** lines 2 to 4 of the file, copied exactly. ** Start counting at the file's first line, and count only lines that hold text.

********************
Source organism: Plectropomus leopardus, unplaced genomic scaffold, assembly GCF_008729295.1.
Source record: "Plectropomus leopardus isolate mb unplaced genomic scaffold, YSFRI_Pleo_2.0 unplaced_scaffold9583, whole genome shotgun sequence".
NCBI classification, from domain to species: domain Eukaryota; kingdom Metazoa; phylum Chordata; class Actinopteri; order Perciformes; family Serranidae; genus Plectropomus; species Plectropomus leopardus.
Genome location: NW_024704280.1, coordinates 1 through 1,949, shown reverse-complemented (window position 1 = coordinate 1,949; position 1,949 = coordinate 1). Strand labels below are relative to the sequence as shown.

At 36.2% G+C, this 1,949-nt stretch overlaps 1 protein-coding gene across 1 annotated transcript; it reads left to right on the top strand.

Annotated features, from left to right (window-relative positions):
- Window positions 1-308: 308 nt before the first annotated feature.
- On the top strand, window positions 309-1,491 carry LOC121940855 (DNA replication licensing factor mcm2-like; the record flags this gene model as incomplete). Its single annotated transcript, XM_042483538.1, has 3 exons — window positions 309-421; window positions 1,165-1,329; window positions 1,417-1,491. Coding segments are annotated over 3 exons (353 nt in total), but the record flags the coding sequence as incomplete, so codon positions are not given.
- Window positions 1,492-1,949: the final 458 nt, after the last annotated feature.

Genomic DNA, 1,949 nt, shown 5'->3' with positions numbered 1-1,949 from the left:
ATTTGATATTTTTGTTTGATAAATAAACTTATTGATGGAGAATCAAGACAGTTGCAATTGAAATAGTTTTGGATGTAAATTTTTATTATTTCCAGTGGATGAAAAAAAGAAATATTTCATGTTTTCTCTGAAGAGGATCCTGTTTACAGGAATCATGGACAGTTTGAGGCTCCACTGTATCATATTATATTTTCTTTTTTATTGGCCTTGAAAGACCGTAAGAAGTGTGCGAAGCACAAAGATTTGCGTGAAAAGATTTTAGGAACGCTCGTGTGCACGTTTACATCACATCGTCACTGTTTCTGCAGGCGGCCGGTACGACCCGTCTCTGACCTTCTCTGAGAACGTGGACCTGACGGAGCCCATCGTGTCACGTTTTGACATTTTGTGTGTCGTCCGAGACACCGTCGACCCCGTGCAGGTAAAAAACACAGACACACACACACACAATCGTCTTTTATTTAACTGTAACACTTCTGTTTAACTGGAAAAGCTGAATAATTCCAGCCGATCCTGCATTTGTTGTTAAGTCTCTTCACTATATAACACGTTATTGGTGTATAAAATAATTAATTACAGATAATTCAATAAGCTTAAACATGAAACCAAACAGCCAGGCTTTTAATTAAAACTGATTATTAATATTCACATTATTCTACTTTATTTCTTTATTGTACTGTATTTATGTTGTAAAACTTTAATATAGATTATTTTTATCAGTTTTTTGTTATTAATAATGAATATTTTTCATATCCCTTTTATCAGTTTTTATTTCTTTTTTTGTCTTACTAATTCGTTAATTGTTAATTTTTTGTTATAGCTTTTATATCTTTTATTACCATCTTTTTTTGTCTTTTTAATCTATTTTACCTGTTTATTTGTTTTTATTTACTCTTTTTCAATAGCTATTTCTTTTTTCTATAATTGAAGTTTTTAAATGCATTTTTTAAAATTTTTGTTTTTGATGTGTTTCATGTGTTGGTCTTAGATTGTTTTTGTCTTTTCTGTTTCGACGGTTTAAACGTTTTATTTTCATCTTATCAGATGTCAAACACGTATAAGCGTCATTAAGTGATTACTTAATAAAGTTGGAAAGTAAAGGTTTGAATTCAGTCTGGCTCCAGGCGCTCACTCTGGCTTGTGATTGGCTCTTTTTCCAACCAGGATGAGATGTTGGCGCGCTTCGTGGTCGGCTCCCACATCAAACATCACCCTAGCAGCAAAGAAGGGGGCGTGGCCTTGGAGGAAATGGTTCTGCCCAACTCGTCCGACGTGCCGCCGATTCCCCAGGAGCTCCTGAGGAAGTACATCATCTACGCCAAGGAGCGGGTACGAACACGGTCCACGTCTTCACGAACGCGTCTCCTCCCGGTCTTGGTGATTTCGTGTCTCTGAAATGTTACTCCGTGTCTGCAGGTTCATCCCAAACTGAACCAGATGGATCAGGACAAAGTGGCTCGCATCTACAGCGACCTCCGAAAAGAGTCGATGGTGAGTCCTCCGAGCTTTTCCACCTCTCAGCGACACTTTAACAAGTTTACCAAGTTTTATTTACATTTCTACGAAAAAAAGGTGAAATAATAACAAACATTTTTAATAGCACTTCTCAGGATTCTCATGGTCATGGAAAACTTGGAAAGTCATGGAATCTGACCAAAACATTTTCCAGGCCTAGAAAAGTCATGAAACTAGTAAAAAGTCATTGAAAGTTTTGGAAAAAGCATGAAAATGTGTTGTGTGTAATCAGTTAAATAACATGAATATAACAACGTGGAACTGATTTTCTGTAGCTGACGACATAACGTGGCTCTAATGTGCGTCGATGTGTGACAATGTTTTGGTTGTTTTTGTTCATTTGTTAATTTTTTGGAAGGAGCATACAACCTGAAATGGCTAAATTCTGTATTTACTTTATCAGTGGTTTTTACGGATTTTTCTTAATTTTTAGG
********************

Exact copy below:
Source record: "Plectropomus leopardus isolate mb unplaced genomic scaffold, YSFRI_Pleo_2.0 unplaced_scaffold9583, whole genome shotgun sequence".
NCBI classification, from domain to species: domain Eukaryota; kingdom Metazoa; phylum Chordata; class Actinopteri; order Perciformes; family Serranidae; genus Plectropomus; species Plectropomus leopardus.
Genome location: NW_024704280.1, coordinates 1 through 1,949, shown reverse-complemented (window position 1 = coordinate 1,949; position 1,949 = coordinate 1). Strand labels below are relative to the sequence as shown.